Back in April 2019, I criticized Bloomberg’s decision to not label the attempted overthrow of the Venezuelan government Juan Guaido and his supporters wanted a “coup.” However, one thing I made clear was my issue was not that Guaido and his supporters wanted to overthrow Venezuelan President Nicolás Maduro, after all the man is far from perfect and I myself have criticized him many times— but that they, and much of the mainstream media, were being very dishonest about their tactics and goal.
Coup, like most terms in politics, in a rather neutral term — one could make the argument that The American Revolution was a coup, and that does not somehow make it less justified. At this point, I should note, I was also defending Juan Guaido and proudly arguing that he would be a much better leader of Venezuela than Maduro — that does not mean I get to pretend what he was planning was not a coup. Once again, doing so would be dishonest about what my goals are, which is something I simply can’t stand.
As of writing this, Guaido’s revolution has fizzled out and Maduro remains in power. He has failed to get the Venezuela people to rally behind himself and the opposition, and it looks like Maduro is remaining in power, in spite of a questionable election much of Latin America thought was rigged, for the foreseeable future.
I mention this because in the aftermath of the storming of the capital on 1/6/2021, the definition of “coup” is something that our population needs to be reminded of. On 1/10/2021, Jake Hanrahan tweeted the following:
We’re at a stage now where if you don’t think that the MAGA storming of the Capitol building was an attempted coup, you become an immediate target for rage and ridicule. Like you’re literally not even allowed to disagree without people getting actually angry at you. It’s so odd.
Now that would be great and all if something being a coup was a matter of opinion. However, rather something is a coup or not is a matter of fact, meaning if you are wrong you should “become an immediate target for rage and ridicule.” Just as you should be if you’re a public commentator who gets any number of facts wrong.
So was it a coup? Well that’s a bit of a tricky question. A coup is defined by Google as the following:
a sudden, violent, and illegal seizure of power from a government.
I would certainly call the storming of the capitol on 1/6/2021 rather sudden, and the five people who have died because of what happened would surely be evidence that it was violent — even if not all of them died because of violence.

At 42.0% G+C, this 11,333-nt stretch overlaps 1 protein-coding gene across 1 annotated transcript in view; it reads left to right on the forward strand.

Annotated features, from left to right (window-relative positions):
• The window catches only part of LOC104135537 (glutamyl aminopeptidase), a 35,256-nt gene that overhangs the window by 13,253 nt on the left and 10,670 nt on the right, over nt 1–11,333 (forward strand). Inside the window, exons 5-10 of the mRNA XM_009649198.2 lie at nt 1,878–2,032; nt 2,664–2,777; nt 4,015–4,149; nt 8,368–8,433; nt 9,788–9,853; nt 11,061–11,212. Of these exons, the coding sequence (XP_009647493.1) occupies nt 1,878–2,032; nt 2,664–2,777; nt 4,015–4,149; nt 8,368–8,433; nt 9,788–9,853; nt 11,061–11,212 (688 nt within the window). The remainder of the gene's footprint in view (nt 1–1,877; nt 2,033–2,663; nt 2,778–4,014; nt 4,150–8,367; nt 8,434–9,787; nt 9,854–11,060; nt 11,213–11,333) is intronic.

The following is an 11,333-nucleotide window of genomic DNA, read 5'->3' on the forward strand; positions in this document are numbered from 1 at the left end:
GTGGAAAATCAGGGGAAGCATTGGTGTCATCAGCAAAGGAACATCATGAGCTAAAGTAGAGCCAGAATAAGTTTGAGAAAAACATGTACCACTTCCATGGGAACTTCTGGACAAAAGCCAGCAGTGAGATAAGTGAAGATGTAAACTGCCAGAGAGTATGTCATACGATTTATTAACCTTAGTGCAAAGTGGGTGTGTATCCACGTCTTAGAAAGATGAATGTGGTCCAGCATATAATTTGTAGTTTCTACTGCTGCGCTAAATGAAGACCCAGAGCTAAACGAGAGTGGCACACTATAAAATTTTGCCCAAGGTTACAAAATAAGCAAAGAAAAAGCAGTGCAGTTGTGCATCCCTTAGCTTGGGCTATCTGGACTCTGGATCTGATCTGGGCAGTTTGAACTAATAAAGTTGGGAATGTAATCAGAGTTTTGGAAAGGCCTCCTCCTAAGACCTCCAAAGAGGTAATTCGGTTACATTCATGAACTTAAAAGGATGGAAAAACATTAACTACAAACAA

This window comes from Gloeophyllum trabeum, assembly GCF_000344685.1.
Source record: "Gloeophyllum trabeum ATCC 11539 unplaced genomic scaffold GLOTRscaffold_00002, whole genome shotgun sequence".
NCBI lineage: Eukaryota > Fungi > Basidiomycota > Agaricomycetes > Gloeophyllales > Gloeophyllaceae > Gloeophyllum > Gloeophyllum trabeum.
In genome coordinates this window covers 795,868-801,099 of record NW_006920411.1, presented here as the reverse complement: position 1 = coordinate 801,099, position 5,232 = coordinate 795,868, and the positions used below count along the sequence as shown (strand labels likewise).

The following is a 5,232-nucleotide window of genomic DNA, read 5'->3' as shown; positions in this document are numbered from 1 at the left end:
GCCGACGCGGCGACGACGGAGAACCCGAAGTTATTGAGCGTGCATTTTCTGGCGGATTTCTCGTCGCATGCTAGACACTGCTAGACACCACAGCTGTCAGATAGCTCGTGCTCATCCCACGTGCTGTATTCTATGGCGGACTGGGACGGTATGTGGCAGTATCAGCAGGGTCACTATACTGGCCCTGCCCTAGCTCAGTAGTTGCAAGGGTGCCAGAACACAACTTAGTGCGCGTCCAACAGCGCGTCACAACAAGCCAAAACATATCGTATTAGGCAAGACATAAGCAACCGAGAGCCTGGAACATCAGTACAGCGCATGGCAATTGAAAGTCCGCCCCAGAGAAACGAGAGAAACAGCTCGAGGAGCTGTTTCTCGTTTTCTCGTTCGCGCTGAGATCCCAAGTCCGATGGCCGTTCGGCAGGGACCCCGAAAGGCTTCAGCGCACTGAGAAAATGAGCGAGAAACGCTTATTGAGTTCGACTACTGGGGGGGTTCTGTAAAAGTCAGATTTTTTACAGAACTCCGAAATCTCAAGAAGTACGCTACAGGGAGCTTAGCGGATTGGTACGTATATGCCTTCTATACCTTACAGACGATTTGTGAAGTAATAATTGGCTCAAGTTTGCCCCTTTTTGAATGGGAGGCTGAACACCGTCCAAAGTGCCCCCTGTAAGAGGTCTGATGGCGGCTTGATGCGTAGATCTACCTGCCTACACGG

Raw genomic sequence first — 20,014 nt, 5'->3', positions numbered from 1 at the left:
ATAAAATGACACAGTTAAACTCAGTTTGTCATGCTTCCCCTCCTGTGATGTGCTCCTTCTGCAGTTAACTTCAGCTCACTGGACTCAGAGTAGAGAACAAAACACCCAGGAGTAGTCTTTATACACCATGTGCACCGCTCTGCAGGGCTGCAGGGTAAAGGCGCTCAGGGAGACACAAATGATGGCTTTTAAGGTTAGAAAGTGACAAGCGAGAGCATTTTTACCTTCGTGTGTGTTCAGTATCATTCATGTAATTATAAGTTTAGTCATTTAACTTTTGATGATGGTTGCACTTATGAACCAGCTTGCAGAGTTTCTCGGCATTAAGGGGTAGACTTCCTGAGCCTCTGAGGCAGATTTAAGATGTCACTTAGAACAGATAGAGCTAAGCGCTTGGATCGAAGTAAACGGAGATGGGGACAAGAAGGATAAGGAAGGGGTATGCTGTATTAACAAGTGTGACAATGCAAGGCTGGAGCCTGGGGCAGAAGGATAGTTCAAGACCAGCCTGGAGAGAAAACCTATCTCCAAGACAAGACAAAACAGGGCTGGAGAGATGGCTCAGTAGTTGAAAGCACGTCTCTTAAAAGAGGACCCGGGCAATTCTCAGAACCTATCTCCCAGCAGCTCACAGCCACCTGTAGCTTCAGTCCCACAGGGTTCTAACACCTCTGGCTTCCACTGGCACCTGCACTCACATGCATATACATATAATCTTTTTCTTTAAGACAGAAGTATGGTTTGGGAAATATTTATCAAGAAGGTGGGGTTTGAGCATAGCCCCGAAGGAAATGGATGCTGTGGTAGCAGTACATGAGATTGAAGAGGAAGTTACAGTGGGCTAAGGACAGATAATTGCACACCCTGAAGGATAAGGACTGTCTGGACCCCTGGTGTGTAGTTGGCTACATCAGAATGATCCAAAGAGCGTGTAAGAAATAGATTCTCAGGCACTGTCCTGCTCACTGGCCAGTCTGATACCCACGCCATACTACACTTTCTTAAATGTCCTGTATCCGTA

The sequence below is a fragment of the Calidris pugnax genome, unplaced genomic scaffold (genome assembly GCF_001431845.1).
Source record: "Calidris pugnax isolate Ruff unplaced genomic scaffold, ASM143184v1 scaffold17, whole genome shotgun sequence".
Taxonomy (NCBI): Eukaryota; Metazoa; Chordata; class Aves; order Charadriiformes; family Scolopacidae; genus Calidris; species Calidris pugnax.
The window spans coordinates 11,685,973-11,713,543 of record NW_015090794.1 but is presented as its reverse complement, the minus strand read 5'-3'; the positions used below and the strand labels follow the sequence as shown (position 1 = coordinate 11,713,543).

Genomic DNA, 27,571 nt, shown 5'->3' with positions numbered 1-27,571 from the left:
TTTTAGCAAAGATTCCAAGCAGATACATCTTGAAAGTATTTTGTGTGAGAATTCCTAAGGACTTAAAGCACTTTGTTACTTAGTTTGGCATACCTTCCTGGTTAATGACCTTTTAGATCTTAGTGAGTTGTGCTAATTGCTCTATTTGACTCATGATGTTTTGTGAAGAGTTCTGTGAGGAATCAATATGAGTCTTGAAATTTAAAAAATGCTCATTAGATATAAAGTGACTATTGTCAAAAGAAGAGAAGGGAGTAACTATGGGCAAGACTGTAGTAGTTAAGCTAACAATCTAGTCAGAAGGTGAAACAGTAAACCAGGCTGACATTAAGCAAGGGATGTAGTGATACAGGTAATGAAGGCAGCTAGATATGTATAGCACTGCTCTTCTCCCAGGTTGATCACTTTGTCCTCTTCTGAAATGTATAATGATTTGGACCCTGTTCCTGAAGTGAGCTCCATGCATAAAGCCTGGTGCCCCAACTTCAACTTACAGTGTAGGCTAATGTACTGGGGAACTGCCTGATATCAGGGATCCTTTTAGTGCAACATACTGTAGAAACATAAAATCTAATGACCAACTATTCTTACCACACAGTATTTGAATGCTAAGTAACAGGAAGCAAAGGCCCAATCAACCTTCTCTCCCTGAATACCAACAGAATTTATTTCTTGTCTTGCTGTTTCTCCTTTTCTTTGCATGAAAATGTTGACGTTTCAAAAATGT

Wikipedia gives us a much more complicated definition:
A coup or coup d’état . . . is the removal of an existing government from power, usually through violent means. Typically, it is an illegal, unconstitutional seizure of power by a political faction, the military, or a dictator. Many scholars consider a coup d’état successful when the usurpers seize and hold power for at least seven days. A coup attempt may refer to a coup in the works or an unsuccessful coup.
Here, we get some more nuance. A coup is “usually [done] through violent means,” but it does not need to be. The major question is this: Were they attempting to overthrow the American government?
The answer to that question is a little complicated, as their goal was not to seize power themselves, but to keep power in the hands of President Trump by disrupting the certification of the Electoral Votes. However, the only way they could do such a thing is to take power away from elected members of the House of Representatives and the Senate — by taking the power for themselves and then giving said power to President Trump. But the issue is, the only way they could get the power in the first place is to seize it from government — therefore making it a coup.
Hanrahan is right that caring about facts is rather odd in this country, a country that has bent over backwards to his brand of factual relativism. I am happy that we are saying no more, that objective reality does matter, and that you can’t just phrase nonsense as an opinion in order for it to no longer be nonsense.